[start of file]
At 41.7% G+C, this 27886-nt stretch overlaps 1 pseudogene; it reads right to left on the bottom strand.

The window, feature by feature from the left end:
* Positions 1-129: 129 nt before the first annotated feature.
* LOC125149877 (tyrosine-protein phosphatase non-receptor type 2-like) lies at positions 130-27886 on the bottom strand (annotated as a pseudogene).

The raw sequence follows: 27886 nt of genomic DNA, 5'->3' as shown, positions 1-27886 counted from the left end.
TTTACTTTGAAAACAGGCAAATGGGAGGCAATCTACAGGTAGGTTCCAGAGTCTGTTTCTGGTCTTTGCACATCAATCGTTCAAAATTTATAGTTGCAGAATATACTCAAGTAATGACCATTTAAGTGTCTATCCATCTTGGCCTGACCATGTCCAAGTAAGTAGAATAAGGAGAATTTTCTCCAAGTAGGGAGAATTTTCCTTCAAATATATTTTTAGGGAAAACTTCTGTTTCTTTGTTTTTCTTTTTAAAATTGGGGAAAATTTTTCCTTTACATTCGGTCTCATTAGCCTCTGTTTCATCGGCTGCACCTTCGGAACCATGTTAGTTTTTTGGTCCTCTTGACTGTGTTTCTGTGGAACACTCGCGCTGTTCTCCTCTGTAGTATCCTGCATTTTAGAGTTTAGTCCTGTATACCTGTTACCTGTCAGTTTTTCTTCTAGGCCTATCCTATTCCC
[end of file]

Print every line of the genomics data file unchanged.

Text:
At 41.7% G+C, this 27886-nt stretch overlaps 1 pseudogene; it reads right to left on the bottom strand.

The window, feature by feature from the left end:
* Positions 1-129: 129 nt before the first annotated feature.
* LOC125149877 (tyrosine-protein phosphatase non-receptor type 2-like) lies at positions 130-27886 on the bottom strand (annotated as a pseudogene).

The raw sequence follows: 27886 nt of genomic DNA, 5'->3' as shown, positions 1-27886 counted from the left end.
TTTACTTTGAAAACAGGCAAATGGGAGGCAATCTACAGGTAGGTTCCAGAGTCTGTTTCTGGTCTTTGCACATCAATCGTTCAAAATTTATAGTTGCAGAATATACTCAAGTAATGACCATTTAAGTGTCTATCCATCTTGGCCTGACCATGTCCAAGTAAGTAGAATAAGGAGAATTTTCTCCAAGTAGGGAGAATTTTCCTTCAAATATATTTTTAGGGAAAACTTCTGTTTCTTTGTTTTTCTTTTTAAAATTGGGGAAAATTTTTCCTTTACATTCGGTCTCATTAGCCTCTGTTTCATCGGCTGCACCTTCGGAACCATGTTAGTTTTTTGGTCCTCTTGACTGTGTTTCTGTGGAACACTCGCGCTGTTCTCCTCTGTAGTATCCTGCATTTTAGAGTTTAGTCCTGTATACCTGTTACCTGTCAGTTTTTCTTCTAGGCCTATCCTATTCCC